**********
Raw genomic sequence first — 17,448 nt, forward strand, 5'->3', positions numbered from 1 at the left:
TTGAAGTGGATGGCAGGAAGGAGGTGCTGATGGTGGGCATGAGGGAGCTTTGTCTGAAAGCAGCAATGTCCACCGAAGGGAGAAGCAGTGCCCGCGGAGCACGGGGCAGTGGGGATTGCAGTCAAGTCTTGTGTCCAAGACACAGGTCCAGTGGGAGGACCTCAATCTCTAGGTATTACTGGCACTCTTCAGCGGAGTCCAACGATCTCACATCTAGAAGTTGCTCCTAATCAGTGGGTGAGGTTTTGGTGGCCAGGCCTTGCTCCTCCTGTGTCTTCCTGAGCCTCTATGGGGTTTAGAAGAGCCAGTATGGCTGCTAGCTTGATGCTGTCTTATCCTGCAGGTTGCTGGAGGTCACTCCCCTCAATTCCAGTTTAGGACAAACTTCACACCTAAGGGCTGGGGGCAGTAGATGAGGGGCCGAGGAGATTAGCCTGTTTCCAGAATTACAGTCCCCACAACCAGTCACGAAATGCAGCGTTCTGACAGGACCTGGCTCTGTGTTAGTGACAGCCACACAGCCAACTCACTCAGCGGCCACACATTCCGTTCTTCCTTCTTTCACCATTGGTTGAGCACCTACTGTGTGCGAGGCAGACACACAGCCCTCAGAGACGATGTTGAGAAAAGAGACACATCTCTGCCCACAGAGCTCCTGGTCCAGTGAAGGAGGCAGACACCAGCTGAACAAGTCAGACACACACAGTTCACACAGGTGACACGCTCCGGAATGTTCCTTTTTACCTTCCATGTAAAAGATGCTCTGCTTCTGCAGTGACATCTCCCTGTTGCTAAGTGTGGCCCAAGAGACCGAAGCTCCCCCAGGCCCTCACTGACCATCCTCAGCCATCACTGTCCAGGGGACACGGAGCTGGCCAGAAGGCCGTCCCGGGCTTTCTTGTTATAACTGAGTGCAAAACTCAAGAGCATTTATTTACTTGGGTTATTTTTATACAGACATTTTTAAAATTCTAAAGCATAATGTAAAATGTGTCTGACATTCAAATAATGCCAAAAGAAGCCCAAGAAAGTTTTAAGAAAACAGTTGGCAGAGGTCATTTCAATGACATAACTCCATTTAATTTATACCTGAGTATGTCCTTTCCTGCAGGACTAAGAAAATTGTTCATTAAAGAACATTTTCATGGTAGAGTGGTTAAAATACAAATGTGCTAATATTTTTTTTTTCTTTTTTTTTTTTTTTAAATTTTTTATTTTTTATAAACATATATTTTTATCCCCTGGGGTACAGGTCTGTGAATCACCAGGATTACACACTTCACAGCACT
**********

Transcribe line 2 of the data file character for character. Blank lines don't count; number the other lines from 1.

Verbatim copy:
TTGAAGTGGATGGCAGGAAGGAGGTGCTGATGGTGGGCATGAGGGAGCTTTGTCTGAAAGCAGCAATGTCCACCGAAGGGAGAAGCAGTGCCCGCGGAGCACGGGGCAGTGGGGATTGCAGTCAAGTCTTGTGTCCAAGACACAGGTCCAGTGGGAGGACCTCAATCTCTAGGTATTACTGGCACTCTTCAGCGGAGTCCAACGATCTCACATCTAGAAGTTGCTCCTAATCAGTGGGTGAGGTTTTGGTGGCCAGGCCTTGCTCCTCCTGTGTCTTCCTGAGCCTCTATGGGGTTTAGAAGAGCCAGTATGGCTGCTAGCTTGATGCTGTCTTATCCTGCAGGTTGCTGGAGGTCACTCCCCTCAATTCCAGTTTAGGACAAACTTCACACCTAAGGGCTGGGGGCAGTAGATGAGGGGCCGAGGAGATTAGCCTGTTTCCAGAATTACAGTCCCCACAACCAGTCACGAAATGCAGCGTTCTGACAGGACCTGGCTCTGTGTTAGTGACAGCCACACAGCCAACTCACTCAGCGGCCACACATTCCGTTCTTCCTTCTTTCACCATTGGTTGAGCACCTACTGTGTGCGAGGCAGACACACAGCCCTCAGAGACGATGTTGAGAAAAGAGACACATCTCTGCCCACAGAGCTCCTGGTCCAGTGAAGGAGGCAGACACCAGCTGAACAAGTCAGACACACACAGTTCACACAGGTGACACGCTCCGGAATGTTCCTTTTTACCTTCCATGTAAAAGATGCTCTGCTTCTGCAGTGACATCTCCCTGTTGCTAAGTGTGGCCCAAGAGACCGAAGCTCCCCCAGGCCCTCACTGACCATCCTCAGCCATCACTGTCCAGGGGACACGGAGCTGGCCAGAAGGCCGTCCCGGGCTTTCTTGTTATAACTGAGTGCAAAACTCAAGAGCATTTATTTACTTGGGTTATTTTTATACAGACATTTTTAAAATTCTAAAGCATAATGTAAAATGTGTCTGACATTCAAATAATGCCAAAAGAAGCCCAAGAAAGTTTTAAGAAAACAGTTGGCAGAGGTCATTTCAATGACATAACTCCATTTAATTTATACCTGAGTATGTCCTTTCCTGCAGGACTAAGAAAATTGTTCATTAAAGAACATTTTCATGGTAGAGTGGTTAAAATACAAATGTGCTAATATTTTTTTTTTCTTTTTTTTTTTTTTTAAATTTTTTATTTTTTATAAACATATATTTTTATCCCCTGGGGTACAGGTCTGTGAATCACCAGGATTACACACTTCACAGCACT